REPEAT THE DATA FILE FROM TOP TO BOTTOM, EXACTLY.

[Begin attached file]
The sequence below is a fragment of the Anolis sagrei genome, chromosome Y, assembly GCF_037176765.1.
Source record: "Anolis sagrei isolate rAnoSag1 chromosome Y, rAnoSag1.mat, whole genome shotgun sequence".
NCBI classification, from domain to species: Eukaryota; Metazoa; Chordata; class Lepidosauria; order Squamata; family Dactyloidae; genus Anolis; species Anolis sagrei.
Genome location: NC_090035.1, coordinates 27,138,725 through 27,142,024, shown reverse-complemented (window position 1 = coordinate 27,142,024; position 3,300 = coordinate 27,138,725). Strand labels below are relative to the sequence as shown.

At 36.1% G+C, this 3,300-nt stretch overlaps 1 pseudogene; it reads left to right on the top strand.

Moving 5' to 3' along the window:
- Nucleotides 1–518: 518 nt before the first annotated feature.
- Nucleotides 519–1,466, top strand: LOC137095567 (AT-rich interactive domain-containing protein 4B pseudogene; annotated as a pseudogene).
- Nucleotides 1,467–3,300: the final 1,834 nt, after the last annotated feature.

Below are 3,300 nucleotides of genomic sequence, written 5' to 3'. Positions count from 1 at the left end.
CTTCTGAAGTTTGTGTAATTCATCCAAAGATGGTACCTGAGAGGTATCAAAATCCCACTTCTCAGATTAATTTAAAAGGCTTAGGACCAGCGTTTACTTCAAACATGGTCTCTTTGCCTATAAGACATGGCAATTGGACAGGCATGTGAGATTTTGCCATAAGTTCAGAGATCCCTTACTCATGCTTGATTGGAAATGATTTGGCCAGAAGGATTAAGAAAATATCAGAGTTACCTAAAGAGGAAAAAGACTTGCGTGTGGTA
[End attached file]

The sequence below is a fragment of the Anolis sagrei genome, chromosome Y, assembly GCF_037176765.1.
Source record: "Anolis sagrei isolate rAnoSag1 chromosome Y, rAnoSag1.mat, whole genome shotgun sequence".
NCBI classification, from domain to species: Eukaryota; Metazoa; Chordata; class Lepidosauria; order Squamata; family Dactyloidae; genus Anolis; species Anolis sagrei.
Genome location: NC_090035.1, coordinates 27,138,725 through 27,142,024, shown reverse-complemented (window position 1 = coordinate 27,142,024; position 3,300 = coordinate 27,138,725). Strand labels below are relative to the sequence as shown.

At 36.1% G+C, this 3,300-nt stretch overlaps 1 pseudogene; it reads left to right on the top strand.

Moving 5' to 3' along the window:
- Nucleotides 1–518: 518 nt before the first annotated feature.
- Nucleotides 519–1,466, top strand: LOC137095567 (AT-rich interactive domain-containing protein 4B pseudogene; annotated as a pseudogene).
- Nucleotides 1,467–3,300: the final 1,834 nt, after the last annotated feature.

Below are 3,300 nucleotides of genomic sequence, written 5' to 3'. Positions count from 1 at the left end.
CTTCTGAAGTTTGTGTAATTCATCCAAAGATGGTACCTGAGAGGTATCAAAATCCCACTTCTCAGATTAATTTAAAAGGCTTAGGACCAGCGTTTACTTCAAACATGGTCTCTTTGCCTATAAGACATGGCAATTGGACAGGCATGTGAGATTTTGCCATAAGTTCAGAGATCCCTTACTCATGCTTGATTGGAAATGATTTGGCCAGAAGGATTAAGAAAATATCAGAGTTACCTAAAGAGGAAAAAGACTTGCGTGTGGTA